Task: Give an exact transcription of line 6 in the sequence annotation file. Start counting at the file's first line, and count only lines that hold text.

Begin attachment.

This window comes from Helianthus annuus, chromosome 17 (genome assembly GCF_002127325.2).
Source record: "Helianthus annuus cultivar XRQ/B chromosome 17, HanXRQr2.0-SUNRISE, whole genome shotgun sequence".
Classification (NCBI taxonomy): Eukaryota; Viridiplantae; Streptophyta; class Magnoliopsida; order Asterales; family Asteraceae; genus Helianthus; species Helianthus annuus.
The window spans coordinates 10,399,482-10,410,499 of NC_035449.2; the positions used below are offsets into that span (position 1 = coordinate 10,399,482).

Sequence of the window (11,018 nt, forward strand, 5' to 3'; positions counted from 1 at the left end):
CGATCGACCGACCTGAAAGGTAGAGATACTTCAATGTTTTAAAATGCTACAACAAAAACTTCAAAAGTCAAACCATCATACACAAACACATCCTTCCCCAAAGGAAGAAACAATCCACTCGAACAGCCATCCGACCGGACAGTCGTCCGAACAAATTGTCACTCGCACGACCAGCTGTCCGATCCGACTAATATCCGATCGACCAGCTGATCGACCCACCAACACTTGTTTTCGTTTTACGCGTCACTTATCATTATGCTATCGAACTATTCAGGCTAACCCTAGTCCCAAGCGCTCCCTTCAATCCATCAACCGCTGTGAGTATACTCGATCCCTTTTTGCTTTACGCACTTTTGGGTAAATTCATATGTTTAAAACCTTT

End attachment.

CGATCGACCGACCTGAAAGGTAGAGATACTTCAATGTTTTAAAATGCTACAACAAAAACTTCAAAAGTCAAACCATCATACACAAACACATCCTTCCCCAAAGGAAGAAACAATCCACTCGAACAGCCATCCGACCGGACAGTCGTCCGAACAAATTGTCACTCGCACGACCAGCTGTCCGATCCGACTAATATCCGATCGACCAGCTGATCGACCCACCAACACTTGTTTTCGTTTTACGCGTCACTTATCATTATGCTATCGAACTATTCAGGCTAACCCTAGTCCCAAGCGCTCCCTTCAATCCATCAACCGCTGTGAGTATACTCGATCCCTTTTTGCTTTACGCACTTTTGGGTAAATTCATATGTTTAAAACCTTT